comfortable about criticising them.
The writer of that letter should start a blog!
Sunday 12th May, 2002
Last Things for Israel?
The latest edition of First Things
has arrived. It’s one of my favourite journals. Unfortunately, for me here
in Australia, the latest edition is April. It comes by sea mail. April has
been up on the
First Things website for a little while. American subscribers have
probably finished reading May already and will soon receive June. I probably
won’t renew my subscription, opting to read it online instead.
April contains a provocative and somewhat
depressing article by Richard John Neuhaus, “After
Israel”, in which he quotes a supporter of Israel:
There appear to be only two possible outcomes to this conflict. Israel may
eventually choose to . . . exterminate or expel Palestinians from Israel and
the West Bank. Or the endless bloodshed will produce an accelerating exodus
of Israeli Jews to America and other more peaceful and affluent places,
eventually leading to a collapse of the Jewish state.
About eight years ago we got new
neighbours, a young couple I’ll call Dave and Jane. We invited them around
for coffee, and in the course of conversation we learned that the house they
had moved from was nearby and was very similar to their new one. So why on
earth had they moved?
It transpired that a local crime boss
(apparently we have such people in Melbourne) had moved to the house next to
theirs. He built a high fence around the property, in defiance of local
building regulations. He carried out other illegal construction. It seemed
he had a team of lawyers to keep the Council at bay.
He hosted noisy parties, with large cars
parked illegally around the street. Occasionally party revellers would fire
guns into the air. (And all this was in a fairly upmarket neighbourhood.)
Once when Dave went to remonstrate over a particular problem the man pushed
him against a fence and then punched him in the face.
Dave called the police, who urged him to
press charges—they wanted to get this man—while warning Dave that the man
was dangerous. Friends said Dave should hire layers to force the man to pull
down his illegal fence. Dave and Jane were planning a family. They decided
to drop the matter and to move, even if it meant selling their house at a
loss. They didn’t want to raise kids next door to a crazed neighbour.
Is it not possible that increasing numbers
of Israelis are also going to decide to move? The First Things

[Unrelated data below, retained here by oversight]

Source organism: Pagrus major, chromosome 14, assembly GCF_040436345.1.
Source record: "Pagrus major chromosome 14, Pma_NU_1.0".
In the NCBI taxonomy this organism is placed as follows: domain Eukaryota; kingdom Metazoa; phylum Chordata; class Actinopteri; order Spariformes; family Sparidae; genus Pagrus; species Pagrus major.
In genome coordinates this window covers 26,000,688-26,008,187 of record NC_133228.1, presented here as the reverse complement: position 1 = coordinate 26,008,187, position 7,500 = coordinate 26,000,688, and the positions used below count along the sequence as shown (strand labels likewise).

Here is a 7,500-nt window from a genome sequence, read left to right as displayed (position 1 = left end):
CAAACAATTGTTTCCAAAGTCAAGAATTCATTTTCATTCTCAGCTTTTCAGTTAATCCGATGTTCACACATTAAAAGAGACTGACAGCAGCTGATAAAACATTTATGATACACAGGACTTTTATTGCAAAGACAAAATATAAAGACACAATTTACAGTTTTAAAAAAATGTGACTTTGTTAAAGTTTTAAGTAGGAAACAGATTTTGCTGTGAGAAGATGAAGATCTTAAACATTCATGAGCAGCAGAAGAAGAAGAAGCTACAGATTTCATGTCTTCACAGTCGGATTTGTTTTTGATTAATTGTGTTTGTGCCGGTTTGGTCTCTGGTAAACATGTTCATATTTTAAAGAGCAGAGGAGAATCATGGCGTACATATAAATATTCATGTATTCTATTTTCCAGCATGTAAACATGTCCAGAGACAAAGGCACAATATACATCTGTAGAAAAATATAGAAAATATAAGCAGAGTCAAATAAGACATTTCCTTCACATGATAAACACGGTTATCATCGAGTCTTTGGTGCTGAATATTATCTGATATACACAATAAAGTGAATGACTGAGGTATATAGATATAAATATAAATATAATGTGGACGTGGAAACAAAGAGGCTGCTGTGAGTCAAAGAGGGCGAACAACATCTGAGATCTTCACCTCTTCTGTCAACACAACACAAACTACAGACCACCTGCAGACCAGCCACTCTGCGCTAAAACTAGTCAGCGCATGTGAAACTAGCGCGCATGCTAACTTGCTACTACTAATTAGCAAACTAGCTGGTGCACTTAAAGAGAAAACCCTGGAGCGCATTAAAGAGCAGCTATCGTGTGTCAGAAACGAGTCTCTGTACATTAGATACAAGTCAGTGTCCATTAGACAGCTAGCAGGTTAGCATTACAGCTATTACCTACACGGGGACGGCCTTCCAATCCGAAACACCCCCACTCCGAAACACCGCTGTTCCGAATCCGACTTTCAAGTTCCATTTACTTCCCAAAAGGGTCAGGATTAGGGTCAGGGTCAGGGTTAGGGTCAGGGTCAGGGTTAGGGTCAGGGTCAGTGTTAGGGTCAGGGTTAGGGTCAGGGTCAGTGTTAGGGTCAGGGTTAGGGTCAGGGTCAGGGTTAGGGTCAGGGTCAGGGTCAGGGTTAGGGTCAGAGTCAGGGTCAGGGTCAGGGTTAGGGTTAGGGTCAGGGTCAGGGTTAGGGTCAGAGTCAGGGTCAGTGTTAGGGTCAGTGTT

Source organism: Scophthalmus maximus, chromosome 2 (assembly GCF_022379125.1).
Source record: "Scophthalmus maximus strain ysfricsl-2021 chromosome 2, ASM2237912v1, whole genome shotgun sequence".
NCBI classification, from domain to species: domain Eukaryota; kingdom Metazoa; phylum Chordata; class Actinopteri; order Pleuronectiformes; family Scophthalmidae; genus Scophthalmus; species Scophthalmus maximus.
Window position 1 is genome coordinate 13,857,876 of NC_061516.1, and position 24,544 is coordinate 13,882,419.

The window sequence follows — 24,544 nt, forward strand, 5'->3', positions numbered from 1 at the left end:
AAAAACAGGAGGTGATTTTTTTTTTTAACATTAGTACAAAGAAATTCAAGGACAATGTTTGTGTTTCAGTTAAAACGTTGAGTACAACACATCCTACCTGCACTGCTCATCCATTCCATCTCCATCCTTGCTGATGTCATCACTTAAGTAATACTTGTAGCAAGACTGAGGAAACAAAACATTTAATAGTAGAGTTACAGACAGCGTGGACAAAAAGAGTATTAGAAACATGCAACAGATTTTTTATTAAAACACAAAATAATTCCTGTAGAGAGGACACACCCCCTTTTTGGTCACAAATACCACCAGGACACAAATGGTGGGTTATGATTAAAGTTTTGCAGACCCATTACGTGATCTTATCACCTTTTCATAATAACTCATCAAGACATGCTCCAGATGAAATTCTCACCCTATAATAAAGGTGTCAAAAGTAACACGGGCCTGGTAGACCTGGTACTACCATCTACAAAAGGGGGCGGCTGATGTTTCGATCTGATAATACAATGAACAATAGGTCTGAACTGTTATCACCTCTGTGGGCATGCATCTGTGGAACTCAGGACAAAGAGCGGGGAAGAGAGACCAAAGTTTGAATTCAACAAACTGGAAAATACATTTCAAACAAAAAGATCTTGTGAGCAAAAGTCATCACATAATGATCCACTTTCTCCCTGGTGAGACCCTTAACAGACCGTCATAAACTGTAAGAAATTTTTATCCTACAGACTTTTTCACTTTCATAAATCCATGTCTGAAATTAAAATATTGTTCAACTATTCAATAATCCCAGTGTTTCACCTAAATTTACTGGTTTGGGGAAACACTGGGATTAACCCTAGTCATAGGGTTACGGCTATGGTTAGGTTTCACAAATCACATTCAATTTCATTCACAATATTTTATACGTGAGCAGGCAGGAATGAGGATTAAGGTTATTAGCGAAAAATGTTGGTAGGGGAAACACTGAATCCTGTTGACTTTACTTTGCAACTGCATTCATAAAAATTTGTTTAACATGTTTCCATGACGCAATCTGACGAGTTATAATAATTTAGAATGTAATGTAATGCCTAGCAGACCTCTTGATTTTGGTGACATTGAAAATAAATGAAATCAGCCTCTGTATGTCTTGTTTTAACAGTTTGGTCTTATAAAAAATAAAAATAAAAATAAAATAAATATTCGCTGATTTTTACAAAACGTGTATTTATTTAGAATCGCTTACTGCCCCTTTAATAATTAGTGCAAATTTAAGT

article suggests they might.
PS (#1): An amusing postscript. By
coincidence, a good friend of my wife’s, a Korean lady who spoke little
English, also lived in Dave’s street, in a rental house on the other side of
the crime boss (she, in contrast, to Dave, had no idea of his identity;
neither did we at that time). One day she accidentally locked herself out of
the house, and with her husband not due home for many hours, she desperately
phoned my wife.
My wife urged her to try to use her
limited English to explain to a neighbour her predicament, and to ask for
help. She did, innocently knocking on the crime boss’s door. Later she
phoned my wife: “You can’t believe how helpful my neighbour was. It was like
magic. He knew right away how to get one of my windows open and get inside.”
She baked him a cake to say thank you, and reported that he accepted it with
a very bemused look on his face.
PS (#2): Richard John Neuhaus wrote his
article on Israel before the latest hostilities. But his final paragraph
As too many people are eager to remind us, Israel is doing bad things to the
Palestinians. And, as too many fail to say, Palestinians are doing bad
things to Israelis, and it is not always easy to sort out which is action
and which reaction, which is aggression and which defence. There should be
no difficulty, however, in sorting out the difference between the one party
that has the declared purpose of destroying or expelling the other party,
and the other party that wants only to live in security and peace. This, I
think, we know for sure: there could be a real peace process and a real
peace if the Arabs believably accepted a sovereign Jewish state in their
midst. This, sadly, does not seem to be in the offing.